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by Mariah Feria

A female Labour PM is a long way off

The shock result of the 2017 General Election took everyone by surprise. No matter what side you stand on, it cannot be denied that the election and the race to the finish itself was full of drama, backlash, and more importantly, young people.

Aside from Labour’s unexpected success, another record was also broken. We now have a record number of female members in parliament, rising to 208 from 191 in 2015. This means that 32% of MP’s are female – still a long way from being truly ‘equal’, but at least it’s a start…yes?

Labour itself has 45% female MP’s, almost doubling the Conservatives 21%. However, it is still unlikely that we’re going to see a female, Labour (or even other left-party member) Prime Minister anytime soon.

Don’t let these figures trick you into thinking that politics is opening up to women, or more importantly, that there is a place for a more liberal woman in the political field. It’s no secret that the world of politics is harsh, brutal, and full of set-backs. Players need to be tough to stand their ground against an array of opposition which includes the media and public amongst it. Fair enough. But we also associate this ‘toughness’ primarily with men, and more specifically, the right.

Of course, many people argue that because we have a female Prime Minister that the society of UK politics is slowly evolving, and some even argue that it has already done so. In fact, we are drastically lagging behind many worldwide nations, even countries in Africa where female heads of state govern over societies that are considered much less ‘developed’ than our own, and even rife with their own societal problems.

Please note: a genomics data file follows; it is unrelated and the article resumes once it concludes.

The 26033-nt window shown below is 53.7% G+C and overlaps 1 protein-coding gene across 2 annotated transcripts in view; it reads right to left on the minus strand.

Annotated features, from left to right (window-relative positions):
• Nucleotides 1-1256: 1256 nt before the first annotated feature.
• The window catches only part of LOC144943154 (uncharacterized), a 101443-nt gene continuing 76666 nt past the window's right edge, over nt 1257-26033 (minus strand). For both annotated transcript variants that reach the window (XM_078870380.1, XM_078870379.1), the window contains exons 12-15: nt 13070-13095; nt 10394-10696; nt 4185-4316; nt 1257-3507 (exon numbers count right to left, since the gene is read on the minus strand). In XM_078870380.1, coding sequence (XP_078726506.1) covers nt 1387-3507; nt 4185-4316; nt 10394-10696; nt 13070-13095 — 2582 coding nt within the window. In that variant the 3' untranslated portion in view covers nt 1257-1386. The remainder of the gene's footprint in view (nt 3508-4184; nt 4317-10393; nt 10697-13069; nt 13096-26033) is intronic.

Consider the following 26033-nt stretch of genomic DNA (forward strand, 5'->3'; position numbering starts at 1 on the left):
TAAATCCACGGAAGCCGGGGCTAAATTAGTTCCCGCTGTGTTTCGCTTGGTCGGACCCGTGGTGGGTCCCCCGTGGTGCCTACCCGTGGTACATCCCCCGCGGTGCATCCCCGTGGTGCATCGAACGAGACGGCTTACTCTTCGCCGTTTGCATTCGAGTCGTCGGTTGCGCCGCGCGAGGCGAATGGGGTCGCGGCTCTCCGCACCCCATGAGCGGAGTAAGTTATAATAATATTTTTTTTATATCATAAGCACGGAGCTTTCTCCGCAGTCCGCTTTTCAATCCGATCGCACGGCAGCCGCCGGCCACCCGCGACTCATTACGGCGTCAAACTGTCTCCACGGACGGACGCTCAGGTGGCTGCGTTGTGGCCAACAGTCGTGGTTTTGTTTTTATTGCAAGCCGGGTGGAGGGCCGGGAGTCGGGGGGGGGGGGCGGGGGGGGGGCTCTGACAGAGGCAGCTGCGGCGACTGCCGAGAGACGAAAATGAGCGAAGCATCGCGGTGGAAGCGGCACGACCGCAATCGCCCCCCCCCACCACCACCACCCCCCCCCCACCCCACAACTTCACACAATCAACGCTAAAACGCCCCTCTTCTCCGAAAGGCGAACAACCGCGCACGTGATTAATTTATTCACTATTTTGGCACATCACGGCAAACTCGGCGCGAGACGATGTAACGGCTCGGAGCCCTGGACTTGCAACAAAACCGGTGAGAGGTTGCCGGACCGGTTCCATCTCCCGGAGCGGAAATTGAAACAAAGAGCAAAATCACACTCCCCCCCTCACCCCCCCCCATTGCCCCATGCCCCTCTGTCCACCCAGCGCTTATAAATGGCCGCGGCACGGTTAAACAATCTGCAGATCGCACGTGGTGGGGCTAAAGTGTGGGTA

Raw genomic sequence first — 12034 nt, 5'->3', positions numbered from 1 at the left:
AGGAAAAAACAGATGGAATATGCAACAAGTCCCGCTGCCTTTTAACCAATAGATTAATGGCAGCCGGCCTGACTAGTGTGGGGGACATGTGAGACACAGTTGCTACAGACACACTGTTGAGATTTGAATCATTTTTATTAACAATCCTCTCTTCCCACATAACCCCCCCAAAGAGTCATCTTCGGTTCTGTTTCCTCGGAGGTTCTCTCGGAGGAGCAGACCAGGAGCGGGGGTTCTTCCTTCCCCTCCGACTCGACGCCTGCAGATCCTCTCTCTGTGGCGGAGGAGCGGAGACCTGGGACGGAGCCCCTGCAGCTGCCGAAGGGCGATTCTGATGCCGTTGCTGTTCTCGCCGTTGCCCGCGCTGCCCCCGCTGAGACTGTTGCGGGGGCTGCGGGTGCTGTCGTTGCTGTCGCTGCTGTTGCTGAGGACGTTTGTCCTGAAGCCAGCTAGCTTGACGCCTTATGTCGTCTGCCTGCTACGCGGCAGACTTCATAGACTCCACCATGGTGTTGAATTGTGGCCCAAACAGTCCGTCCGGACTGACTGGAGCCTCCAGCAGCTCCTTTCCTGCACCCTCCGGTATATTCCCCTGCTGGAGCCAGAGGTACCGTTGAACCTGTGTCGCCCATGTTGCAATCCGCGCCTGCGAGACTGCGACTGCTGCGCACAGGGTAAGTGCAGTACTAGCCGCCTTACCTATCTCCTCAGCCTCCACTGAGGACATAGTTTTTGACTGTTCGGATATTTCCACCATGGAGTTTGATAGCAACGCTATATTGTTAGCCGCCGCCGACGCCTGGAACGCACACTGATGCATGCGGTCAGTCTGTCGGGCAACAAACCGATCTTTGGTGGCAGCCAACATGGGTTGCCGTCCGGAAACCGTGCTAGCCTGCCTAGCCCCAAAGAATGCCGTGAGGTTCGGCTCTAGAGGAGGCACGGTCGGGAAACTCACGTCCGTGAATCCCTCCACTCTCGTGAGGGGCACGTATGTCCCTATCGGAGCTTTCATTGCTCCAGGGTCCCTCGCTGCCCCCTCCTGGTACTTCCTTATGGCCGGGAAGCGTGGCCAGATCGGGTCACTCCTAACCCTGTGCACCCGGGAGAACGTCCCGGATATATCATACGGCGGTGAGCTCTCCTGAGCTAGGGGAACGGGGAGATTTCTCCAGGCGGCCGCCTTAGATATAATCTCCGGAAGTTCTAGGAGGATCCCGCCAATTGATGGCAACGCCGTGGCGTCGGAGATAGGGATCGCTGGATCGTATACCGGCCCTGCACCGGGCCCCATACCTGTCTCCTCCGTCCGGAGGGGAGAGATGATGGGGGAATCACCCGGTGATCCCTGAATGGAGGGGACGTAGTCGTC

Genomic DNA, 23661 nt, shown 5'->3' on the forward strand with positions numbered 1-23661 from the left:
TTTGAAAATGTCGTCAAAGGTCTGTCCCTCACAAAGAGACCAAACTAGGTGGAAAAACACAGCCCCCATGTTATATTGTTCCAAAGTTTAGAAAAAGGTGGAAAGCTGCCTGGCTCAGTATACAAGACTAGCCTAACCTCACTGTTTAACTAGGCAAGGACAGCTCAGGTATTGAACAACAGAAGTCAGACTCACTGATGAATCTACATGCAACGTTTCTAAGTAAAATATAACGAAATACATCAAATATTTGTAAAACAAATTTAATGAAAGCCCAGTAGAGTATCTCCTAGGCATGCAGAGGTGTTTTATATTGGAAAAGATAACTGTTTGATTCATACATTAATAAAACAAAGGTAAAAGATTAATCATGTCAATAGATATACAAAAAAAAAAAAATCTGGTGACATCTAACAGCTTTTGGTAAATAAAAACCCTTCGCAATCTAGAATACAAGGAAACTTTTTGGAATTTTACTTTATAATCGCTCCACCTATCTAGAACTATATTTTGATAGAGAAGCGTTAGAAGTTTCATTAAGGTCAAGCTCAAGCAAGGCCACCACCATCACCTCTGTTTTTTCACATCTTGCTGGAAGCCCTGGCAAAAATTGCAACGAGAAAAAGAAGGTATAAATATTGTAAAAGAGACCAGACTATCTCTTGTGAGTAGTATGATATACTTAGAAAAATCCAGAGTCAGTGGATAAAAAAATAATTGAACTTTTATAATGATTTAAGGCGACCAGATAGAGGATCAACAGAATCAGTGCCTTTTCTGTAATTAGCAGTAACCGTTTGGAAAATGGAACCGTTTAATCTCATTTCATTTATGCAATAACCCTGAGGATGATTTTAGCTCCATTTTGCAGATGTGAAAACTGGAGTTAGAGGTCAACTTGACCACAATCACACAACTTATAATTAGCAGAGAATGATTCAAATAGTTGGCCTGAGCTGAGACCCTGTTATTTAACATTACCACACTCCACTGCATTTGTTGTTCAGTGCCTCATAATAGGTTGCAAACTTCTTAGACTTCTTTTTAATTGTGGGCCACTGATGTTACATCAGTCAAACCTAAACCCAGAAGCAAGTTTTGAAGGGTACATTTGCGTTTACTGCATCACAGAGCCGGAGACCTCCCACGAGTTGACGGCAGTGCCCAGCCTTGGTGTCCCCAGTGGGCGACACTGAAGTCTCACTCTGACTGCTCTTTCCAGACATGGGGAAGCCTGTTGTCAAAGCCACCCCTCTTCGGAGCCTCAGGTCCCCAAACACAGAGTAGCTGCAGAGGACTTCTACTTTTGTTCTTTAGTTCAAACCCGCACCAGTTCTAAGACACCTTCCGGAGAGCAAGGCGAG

Aside from this, if we look at the two female Prime Ministers we have had, huge similarities also arise. They are considered ‘nasty’ (whatever connotations that may imply), and bitter (Margaret Thatcher benefitted few women but herself, with Theresa May looking to go the same way). They are also both from the Conservative party.

Now, of course having a Labour PM is perfectly plausible, and perhaps even likely considering the results of the last election. But a female Labour PM? Well, that’s another matter. Left party members are already considered ‘weaker’ in a sense, especially if we compare their approaches to taxes and immigration policies. Jeremy Corbyn was attacked for refusing to entertain the idea of ‘pressing the red button’ by members of the public, managing to handle the situation with ease. Can you imagine the response if we changed the sex of Corbyn, and it was a woman being faced the question on how she’d defend national security?

Some may argue that we won’t know the situation until it happens, i.e. until we have a female Labour frontrunner. However, the evidence is already there. Let’s cross the pond, and go back in time to the infamous Presidential election of last year. Hilary Clinton, a Democrat, failed to beat an already hugely unpopular Donald Trump, someone who out rightly condemns women’s rights …yet many women voted for him. Clinton was seen as a weak candidate just because she didn’t resort to the cheap shots and extreme defence plans of Trump, which ultimately cost her the election.

When Clinton made mistakes, they were magnified, despite the ludicrous things that Trump got away with. Now of course, we would like to hope that Trump is an exception, a mistake that shouldn’t have happened. However, back in the UK, look at how Diane Abbott was treated when she flustered with the numbers on TV/radio. Every MP should definitely know and understand their policies, no exception, but I can’t help but wonder if the mistake would have been seen as badly if she were a man. Indeed, when Boris Johnson made that comment recently, almost boasting about the popularity of food banks in London, it was mostly met with the ‘classic Boris’ response. This man – whose comment shows that he clearly has little understanding about the societal pressures of modern day Britain – is supposedly in the mix to be our next Prime Minister.

Sadly, to make it in UK politics, the only personality a woman can have is that of a harsh, somewhat sexless, cold-hearted, and self-centred individual. This attitude may work for some, but often does not coincide with generally fairer and more equal policies associated with the Left and Labour. It seems that a woman needs to be even tougher than her male-counterparts, to prove that she has overcome the emotional and physical burden of being a female by nature…of course.